The Tanzania-based African Court on Human and People’s Rights (ACHPR) has ordered Ghana to suspend all efforts to retrieve the GH¢51.2 million judgement debt paid to the businessman, Mr Alfred Agbesi Woyome, until the court determines an appeal filed by the businessman.
In a unanimous ruling on November 24, 2017, the 11-member panel ordered Ghana to suspend the seizure of any property belonging to the businessman, “take all appropriate measures to maintain the status quo and avoid the property being sold’’ until the case was determined.
The ACHPR further ordered Ghana to report to it within 15 days “from the date of receipt of this order on measures taken to implement this order’’.
On January 16, 2017, Mr Woyome filed an application at the ACHPR in response to the Supreme Court’s judgement on July 29, 2014 that ordered him to pay the GH¢51.2 million on the grounds that he got the money out of unconstitutional and invalid contracts between the state and Waterville Holdings Limited in 2006 for the construction of stadia for CAN 2008.
He alleged in his application that Ghana did not respect the terms of the agreement that governed the financial engineering role he played in the transaction and as such his rights and freedoms recognised under the ACHPR Charter had been violated.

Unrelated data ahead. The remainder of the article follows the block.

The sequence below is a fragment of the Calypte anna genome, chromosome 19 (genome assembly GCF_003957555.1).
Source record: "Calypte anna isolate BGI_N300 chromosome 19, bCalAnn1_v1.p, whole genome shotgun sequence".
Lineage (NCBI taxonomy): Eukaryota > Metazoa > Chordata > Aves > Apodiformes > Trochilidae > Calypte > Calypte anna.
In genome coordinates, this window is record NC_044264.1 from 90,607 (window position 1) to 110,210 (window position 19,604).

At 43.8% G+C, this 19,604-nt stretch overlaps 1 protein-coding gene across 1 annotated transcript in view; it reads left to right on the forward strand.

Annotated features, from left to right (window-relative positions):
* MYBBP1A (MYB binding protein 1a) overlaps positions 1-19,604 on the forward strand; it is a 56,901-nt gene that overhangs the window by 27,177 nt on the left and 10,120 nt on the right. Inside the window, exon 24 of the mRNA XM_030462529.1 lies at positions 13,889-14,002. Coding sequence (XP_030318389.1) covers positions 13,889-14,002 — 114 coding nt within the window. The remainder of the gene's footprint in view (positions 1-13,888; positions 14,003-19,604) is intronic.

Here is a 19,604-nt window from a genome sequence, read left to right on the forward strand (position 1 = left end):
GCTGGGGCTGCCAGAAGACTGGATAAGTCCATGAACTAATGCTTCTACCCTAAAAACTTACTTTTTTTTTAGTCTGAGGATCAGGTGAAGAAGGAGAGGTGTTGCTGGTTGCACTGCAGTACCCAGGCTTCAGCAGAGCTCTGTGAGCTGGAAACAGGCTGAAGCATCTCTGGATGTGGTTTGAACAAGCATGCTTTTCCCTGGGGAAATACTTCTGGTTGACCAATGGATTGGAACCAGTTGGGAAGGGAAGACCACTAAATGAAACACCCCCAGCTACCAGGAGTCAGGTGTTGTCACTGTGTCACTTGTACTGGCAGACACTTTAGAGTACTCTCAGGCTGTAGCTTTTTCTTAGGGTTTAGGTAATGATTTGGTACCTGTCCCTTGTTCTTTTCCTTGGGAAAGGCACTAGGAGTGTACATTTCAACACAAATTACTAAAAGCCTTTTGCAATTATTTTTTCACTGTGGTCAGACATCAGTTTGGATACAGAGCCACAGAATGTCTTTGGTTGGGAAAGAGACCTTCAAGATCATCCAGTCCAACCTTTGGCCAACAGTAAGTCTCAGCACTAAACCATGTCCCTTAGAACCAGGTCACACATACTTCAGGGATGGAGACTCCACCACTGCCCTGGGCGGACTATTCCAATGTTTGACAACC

He followed the substantive application with another application on July 4, 2017, praying the ACHPR to halt all processes seeking to execute the Supreme Court’s July 29, 2014 judgement until his case was determined by the ACHPR.
The ACHPR, in its ruling, held that Mr Woyome would suffer “irreparable harm” if Ghana was allowed to seize his properties and sell them until the determination of the case.
“The court finds that the circumstances require that an order of provisional measure be issued in accordance with Article 27 (2) of the protocol and Rule 51 of the rules to preserve the status quo, pending the determination of the main application,’’ it held.
The ACHPR, however, held that the ruling would not in any way “prejudice any finding the court shall make regarding its jurisdiction, the admissibility and merits of the application’’.
Clash with Supreme Court of Ghana?
The ruling of the ACHPR comes barely a week after the Supreme Court had fixed today, November 28, 2017, to give a ruling on whether or not to stay all proceedings relating to the Woyome case until the APHPR determined his application.
In that case, a Deputy Attorney-General (A-G), Mr Godfred Yeboah Dame, had argued that the case filed by Mr Woyome at the ACHPR was an affront to the 1992 Constitution of Ghana.
According to him, the judgement that ordered Mr Woyome to pay the money was a constitutional matter and, therefore, its enforcement could not be subject to a review before any international tribunal or court.
In an interview in relation to the ACHPR ruling, Mr Dame revealed that the A-G had not received copies of the ruling and that when it did, it would come out with its response.
Meanwhile, he intimated that the A-G was keenly looking forward to the Supreme Court’s decision today.